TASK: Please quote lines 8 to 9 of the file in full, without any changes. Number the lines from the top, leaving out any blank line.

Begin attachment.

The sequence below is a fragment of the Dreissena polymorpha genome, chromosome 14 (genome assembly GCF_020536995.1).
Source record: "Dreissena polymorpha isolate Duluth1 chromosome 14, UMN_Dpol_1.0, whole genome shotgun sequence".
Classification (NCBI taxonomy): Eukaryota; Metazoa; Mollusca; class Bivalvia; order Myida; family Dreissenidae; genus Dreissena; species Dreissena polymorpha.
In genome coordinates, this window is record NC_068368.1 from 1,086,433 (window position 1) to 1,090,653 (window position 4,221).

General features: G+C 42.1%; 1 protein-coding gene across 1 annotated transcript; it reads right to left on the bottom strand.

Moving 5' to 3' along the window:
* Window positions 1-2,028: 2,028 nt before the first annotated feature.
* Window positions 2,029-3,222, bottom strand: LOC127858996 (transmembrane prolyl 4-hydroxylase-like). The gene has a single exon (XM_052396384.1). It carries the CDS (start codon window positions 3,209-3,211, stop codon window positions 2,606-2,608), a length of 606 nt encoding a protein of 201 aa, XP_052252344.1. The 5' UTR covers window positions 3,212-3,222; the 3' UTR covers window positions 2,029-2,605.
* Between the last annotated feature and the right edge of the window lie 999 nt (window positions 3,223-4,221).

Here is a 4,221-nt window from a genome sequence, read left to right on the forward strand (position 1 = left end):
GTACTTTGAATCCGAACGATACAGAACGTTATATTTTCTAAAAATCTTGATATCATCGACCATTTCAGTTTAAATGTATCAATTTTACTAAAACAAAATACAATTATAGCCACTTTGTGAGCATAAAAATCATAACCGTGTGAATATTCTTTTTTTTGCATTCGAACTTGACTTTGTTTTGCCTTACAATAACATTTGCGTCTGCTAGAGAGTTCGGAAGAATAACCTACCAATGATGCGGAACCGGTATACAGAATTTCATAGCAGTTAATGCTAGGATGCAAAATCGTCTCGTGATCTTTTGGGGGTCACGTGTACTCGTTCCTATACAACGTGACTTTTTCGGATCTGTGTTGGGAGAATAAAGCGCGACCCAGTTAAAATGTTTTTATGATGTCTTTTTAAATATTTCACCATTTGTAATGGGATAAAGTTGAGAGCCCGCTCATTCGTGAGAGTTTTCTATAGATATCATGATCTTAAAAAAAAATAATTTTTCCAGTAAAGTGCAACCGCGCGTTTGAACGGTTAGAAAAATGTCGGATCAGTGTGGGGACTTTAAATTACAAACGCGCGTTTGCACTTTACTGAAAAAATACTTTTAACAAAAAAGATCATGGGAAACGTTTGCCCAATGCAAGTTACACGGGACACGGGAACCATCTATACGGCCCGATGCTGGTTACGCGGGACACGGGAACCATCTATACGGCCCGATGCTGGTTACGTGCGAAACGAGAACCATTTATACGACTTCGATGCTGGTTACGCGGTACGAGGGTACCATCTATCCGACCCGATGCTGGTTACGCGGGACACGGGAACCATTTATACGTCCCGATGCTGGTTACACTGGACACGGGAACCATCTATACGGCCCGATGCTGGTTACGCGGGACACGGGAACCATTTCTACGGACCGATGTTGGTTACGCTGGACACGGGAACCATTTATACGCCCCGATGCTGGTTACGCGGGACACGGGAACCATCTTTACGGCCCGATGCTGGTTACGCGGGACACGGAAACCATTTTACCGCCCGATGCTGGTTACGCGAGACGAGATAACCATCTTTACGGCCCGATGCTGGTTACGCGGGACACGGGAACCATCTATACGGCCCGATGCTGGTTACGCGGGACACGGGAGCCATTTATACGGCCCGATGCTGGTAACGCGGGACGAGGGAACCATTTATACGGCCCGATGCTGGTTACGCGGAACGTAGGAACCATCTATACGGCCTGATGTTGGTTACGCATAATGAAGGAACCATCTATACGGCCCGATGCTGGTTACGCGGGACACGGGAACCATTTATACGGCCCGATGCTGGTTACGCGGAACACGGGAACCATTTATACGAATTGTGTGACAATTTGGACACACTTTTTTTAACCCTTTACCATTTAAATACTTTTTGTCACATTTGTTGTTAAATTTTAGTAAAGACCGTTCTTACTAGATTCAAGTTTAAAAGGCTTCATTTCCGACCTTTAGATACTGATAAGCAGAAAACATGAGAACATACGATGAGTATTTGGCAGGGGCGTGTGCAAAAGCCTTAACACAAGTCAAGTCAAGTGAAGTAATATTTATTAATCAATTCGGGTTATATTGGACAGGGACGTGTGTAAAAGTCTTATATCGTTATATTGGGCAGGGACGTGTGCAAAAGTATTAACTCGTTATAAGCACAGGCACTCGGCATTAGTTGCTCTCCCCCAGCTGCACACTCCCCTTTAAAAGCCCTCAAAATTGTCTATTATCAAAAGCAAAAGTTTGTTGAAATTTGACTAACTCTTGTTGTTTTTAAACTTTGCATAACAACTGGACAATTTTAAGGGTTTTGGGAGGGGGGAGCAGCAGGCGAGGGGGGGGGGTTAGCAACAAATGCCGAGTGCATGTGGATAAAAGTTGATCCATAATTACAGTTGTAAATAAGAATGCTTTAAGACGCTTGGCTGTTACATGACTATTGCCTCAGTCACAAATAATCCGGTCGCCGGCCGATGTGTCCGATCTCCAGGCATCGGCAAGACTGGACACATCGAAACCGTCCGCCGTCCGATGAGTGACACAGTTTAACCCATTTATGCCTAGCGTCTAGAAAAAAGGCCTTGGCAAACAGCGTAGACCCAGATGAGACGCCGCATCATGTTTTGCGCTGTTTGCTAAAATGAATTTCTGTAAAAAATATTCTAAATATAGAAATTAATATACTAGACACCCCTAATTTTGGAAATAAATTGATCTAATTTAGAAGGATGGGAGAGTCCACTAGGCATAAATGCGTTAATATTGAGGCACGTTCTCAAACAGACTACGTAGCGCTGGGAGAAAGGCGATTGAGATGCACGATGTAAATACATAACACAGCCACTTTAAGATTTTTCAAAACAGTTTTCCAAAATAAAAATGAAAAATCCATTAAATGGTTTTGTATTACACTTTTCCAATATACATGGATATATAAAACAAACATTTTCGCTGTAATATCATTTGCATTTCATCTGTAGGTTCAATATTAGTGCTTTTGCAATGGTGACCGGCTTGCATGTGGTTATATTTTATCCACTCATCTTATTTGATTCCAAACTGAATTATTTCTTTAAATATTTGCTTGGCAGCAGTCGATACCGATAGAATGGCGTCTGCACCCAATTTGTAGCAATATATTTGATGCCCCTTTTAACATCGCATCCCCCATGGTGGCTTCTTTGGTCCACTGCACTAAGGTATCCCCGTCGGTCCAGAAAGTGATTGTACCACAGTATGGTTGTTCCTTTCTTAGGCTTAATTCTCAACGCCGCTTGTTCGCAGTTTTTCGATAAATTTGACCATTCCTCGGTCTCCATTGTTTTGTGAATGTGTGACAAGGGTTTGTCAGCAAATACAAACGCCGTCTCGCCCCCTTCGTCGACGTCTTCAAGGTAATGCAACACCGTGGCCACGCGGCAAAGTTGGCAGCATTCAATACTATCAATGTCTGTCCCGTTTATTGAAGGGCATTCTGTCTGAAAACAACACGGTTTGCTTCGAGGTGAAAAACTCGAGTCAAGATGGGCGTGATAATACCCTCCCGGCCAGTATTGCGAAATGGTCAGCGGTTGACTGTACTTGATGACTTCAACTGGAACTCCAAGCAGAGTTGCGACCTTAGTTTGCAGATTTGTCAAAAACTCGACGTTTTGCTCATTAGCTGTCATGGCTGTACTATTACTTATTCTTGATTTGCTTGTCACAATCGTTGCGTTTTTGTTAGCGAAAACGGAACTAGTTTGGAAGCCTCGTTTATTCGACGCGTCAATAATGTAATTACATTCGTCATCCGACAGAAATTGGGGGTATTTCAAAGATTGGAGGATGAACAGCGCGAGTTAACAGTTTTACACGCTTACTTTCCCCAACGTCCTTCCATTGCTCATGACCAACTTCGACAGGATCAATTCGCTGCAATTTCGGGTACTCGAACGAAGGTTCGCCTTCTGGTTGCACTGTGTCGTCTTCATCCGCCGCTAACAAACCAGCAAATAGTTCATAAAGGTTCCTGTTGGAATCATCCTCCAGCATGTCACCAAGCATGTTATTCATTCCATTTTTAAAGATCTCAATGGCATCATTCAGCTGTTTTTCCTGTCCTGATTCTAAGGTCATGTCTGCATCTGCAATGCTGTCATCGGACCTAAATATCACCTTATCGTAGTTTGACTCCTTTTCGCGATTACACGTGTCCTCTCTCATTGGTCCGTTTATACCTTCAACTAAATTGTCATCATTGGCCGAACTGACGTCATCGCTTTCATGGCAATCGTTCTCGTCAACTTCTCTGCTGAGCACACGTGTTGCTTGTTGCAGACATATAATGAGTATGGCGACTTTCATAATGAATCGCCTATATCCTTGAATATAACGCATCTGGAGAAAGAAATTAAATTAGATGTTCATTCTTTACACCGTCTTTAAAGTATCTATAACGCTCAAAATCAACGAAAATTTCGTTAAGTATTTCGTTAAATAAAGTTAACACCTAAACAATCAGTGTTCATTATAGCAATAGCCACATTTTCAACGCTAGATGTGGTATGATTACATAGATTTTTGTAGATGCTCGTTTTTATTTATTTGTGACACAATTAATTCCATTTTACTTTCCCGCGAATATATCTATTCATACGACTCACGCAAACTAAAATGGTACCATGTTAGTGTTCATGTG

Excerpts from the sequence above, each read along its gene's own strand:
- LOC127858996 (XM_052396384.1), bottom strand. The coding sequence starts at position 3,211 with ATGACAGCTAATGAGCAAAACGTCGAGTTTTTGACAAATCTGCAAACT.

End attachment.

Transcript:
* Window positions 2,029-3,222, bottom strand: LOC127858996 (transmembrane prolyl 4-hydroxylase-like). The gene has a single exon (XM_052396384.1). It carries the CDS (start codon window positions 3,209-3,211, stop codon window positions 2,606-2,608), a length of 606 nt encoding a protein of 201 aa, XP_052252344.1. The 5' UTR covers window positions 3,212-3,222; the 3' UTR covers window positions 2,029-2,605.
* Between the last annotated feature and the right edge of the window lie 999 nt (window positions 3,223-4,221).